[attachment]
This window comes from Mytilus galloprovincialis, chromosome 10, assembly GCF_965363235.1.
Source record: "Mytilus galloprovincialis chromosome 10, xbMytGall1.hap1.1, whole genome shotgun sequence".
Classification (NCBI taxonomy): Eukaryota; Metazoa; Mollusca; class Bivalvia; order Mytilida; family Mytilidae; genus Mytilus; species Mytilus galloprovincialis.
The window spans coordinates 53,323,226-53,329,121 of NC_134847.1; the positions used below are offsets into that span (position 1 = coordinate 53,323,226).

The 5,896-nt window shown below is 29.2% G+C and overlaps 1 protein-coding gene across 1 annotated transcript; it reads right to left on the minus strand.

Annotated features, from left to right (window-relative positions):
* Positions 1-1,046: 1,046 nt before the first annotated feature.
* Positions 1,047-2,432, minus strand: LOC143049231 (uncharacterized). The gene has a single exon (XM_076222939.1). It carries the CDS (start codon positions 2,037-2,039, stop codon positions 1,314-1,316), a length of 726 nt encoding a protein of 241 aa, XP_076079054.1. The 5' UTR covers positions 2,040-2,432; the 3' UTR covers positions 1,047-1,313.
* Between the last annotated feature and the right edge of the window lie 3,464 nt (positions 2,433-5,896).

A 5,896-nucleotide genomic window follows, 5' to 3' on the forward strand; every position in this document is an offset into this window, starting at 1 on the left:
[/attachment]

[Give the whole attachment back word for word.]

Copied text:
This window comes from Mytilus galloprovincialis, chromosome 10, assembly GCF_965363235.1.
Source record: "Mytilus galloprovincialis chromosome 10, xbMytGall1.hap1.1, whole genome shotgun sequence".
Classification (NCBI taxonomy): Eukaryota; Metazoa; Mollusca; class Bivalvia; order Mytilida; family Mytilidae; genus Mytilus; species Mytilus galloprovincialis.
The window spans coordinates 53,323,226-53,329,121 of NC_134847.1; the positions used below are offsets into that span (position 1 = coordinate 53,323,226).

The 5,896-nt window shown below is 29.2% G+C and overlaps 1 protein-coding gene across 1 annotated transcript; it reads right to left on the minus strand.

Annotated features, from left to right (window-relative positions):
* Positions 1-1,046: 1,046 nt before the first annotated feature.
* Positions 1,047-2,432, minus strand: LOC143049231 (uncharacterized). The gene has a single exon (XM_076222939.1). It carries the CDS (start codon positions 2,037-2,039, stop codon positions 1,314-1,316), a length of 726 nt encoding a protein of 241 aa, XP_076079054.1. The 5' UTR covers positions 2,040-2,432; the 3' UTR covers positions 1,047-1,313.
* Between the last annotated feature and the right edge of the window lie 3,464 nt (positions 2,433-5,896).

A 5,896-nucleotide genomic window follows, 5' to 3' on the forward strand; every position in this document is an offset into this window, starting at 1 on the left: